New Raptor R whistles with high-tech muscle

June 28, 2023 by
Filed under: Weekly test drives, Autos 

The new Ford Raptor R becomes king of the large-pickup hill with a high-tech 700 horsepower V8 out of the Mustang GT500.

By John Gilbert

There will never be another time when those of us in the business of reviewing new vehicles will have the sheer excitement of those days back about 1970, when factories competed with each other to build the most potent muscle cars to race each other in events like the Trans-Am road-racing series.

Back then, you could go to  a showroom and select a Ford Mustang, Chevrolet Camaro, Dodge Challenger, Plymouth Barracuda, Pontiac Firebird, or American Motors Javelin, and approximate the thrills great drivers like Parnelli Jones, Mark Donohue, Dan Gurney, Swede Savage, Sam Posey and others gave us — and themselves — to battle for supremacy.

As a young reporter recently married and with a young son named Jack, we compared all of them for my road-test reviews in the Minneapolis Tribune, and decided to purchase a 1970 Mustang Boss 302, which had a specially-built 5-liter V8 that had solid valve lifters, a forged steel crankshaft instead of cast iron, and was the closest thing to a race engine in a stock, street vehicle. That 1970 Boss 302 was extremely quick, handled with instant precision and revved to over 6,000 RPMs. It also emitted a low roar that built until converting to a high-pitched whistle as you neared the red line.

Code-Orange Metallic adds striking graphics to announce Raptor R’s arrival.

The only place you can find contemporary manufacturers’ competition for all-out performance nowadays has transferred to pickup trucks, which shouldn’t be surprising, because pickups are the ultimate pure-American vehicle, and the top models from Ford, Chevrolet, Ram, Toyota and Nissan are trying every year to outdo each other to build the baddest, most imposing pickups on the planet.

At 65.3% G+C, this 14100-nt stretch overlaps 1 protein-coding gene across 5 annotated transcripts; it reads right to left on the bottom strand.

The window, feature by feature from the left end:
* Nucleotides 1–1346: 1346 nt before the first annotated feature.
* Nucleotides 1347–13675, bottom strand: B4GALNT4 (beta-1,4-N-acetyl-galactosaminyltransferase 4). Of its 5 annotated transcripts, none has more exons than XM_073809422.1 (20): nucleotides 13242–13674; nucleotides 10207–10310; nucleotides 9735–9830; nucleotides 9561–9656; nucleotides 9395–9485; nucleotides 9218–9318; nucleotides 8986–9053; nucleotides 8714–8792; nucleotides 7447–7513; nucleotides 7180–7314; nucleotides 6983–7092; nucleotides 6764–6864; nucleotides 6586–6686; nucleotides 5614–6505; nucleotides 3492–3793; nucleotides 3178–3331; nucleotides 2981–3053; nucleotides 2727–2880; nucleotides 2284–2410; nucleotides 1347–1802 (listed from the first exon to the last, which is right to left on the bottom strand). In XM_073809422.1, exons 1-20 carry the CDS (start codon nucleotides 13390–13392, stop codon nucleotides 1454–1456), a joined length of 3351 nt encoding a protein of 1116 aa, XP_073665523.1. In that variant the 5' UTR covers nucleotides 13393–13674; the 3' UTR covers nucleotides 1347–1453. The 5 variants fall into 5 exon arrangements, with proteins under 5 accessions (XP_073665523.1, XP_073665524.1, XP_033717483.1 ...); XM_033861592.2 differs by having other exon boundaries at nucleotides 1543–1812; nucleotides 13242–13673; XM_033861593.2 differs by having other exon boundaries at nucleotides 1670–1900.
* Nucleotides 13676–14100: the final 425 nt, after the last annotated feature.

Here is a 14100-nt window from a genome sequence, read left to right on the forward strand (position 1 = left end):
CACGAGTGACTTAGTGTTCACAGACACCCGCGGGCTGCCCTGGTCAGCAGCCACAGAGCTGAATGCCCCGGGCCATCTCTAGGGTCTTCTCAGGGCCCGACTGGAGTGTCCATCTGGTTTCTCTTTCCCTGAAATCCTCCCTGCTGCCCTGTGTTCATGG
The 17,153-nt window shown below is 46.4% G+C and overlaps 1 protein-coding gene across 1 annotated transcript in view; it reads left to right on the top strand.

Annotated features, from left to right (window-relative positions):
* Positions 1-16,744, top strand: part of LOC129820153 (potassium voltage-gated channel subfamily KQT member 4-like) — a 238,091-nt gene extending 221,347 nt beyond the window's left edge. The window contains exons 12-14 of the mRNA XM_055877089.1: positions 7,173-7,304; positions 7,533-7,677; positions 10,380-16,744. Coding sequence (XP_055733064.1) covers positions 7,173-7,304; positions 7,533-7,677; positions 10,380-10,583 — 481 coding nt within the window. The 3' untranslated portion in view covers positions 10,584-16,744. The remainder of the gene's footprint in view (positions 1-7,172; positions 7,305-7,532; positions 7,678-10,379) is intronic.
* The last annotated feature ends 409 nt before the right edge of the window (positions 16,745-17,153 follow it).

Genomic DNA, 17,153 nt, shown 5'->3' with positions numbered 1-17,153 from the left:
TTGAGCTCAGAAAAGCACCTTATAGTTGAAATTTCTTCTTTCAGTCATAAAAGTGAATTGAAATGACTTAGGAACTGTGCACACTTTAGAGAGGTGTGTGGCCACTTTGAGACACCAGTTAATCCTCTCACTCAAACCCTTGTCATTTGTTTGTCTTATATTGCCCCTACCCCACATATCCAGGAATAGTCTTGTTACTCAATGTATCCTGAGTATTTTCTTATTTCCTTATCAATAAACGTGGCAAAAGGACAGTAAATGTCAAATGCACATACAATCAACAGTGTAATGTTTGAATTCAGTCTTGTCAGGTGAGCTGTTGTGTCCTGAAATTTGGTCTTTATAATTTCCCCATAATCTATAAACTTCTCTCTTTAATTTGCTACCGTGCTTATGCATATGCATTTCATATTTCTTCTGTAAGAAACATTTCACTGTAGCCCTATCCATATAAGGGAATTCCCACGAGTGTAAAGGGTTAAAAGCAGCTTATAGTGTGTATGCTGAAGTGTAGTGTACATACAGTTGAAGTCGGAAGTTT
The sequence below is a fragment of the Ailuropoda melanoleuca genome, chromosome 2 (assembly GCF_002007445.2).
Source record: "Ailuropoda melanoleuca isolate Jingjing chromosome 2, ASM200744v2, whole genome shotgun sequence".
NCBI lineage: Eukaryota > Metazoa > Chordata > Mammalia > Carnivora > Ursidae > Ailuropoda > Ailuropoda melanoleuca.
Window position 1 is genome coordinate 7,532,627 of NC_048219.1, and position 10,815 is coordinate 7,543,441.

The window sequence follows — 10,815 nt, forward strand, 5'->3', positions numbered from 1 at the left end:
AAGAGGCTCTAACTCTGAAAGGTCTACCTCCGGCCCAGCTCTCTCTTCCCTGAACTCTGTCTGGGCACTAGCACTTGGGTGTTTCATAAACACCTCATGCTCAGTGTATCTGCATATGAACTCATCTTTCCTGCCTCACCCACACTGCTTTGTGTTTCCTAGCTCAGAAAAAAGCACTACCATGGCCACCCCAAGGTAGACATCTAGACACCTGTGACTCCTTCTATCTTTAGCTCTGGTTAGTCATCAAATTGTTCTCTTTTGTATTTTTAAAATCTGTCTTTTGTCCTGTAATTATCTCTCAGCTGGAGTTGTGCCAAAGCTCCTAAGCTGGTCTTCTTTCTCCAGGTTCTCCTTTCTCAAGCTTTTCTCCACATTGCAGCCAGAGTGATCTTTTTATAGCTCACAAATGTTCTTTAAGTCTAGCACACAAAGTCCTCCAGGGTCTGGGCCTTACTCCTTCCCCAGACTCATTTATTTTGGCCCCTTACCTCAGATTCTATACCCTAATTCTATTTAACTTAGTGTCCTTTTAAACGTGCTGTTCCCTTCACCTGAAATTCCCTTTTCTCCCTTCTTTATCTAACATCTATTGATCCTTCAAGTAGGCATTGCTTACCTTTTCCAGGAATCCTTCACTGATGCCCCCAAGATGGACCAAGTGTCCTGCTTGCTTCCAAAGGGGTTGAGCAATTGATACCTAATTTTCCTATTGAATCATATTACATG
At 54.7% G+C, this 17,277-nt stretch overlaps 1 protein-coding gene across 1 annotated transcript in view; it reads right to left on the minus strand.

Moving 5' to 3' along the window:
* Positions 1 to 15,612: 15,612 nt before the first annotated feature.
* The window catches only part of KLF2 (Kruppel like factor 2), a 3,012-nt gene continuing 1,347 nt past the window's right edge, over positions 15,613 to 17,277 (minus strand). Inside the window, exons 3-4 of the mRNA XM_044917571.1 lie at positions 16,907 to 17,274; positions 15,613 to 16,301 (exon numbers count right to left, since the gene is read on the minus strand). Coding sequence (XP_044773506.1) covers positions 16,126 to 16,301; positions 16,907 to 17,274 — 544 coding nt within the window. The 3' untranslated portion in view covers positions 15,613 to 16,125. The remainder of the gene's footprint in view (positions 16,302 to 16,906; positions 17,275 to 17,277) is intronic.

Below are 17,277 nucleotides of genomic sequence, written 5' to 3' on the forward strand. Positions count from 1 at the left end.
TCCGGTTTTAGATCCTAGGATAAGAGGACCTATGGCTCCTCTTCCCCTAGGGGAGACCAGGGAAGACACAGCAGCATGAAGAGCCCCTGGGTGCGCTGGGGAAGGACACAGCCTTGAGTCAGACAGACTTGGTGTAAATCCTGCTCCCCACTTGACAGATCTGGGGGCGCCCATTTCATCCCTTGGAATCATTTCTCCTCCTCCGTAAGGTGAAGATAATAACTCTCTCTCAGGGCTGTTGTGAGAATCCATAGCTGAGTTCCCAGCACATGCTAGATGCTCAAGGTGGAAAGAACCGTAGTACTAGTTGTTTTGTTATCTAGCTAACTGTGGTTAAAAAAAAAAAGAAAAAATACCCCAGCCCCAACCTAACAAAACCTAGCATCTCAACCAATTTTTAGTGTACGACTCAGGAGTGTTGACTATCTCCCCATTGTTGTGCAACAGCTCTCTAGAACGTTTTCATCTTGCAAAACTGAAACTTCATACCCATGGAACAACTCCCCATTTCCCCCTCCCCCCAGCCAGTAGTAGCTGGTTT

For several years, Ford built a specialty off-road F-150 that started with a unique widened and toughened new frame for the best stability in the pickup world, and after adding all sorts of ultimate off-road features to upgrade its suspension, terrain-clearance, shock travel to climb the toughest terrain, and anything else imaginable, they named it the Raptor.

It also came with a reinforced 3.5-liter, dual-overhead cam V6 that was turbocharged to EcoBoost standards, and it was declared king of the hill(s). For $78,545, you could rule the roads, and the off-roads.

But then a couple years ago, Dodge sent its Ram division engineers off to build a more powerful rival to the Raptor, and with proper marketing flair designated the new Ram entry the TRX. Fitted with the monster 6.2-liter Hemi V8 out of the Charger/Challenger Hellcat models, the TRX developed 702 supercharged horsepower, which left the Raptor in its rear-view mirrors with “only” 450 horses.

Never mind that the Raptor still had a clear edge in refinement,  comfort and compliance, the TRX gained the nickname “Tyrannosaurus Rex,” shortened to “T-Rex” by muscle-car zealots, perhaps unaware of the irony of what may be a dying breed of overpowering hot-rods.

Active shutters aid air intake on the blacked-out Raptor R grille, with all its outlining accessory lights.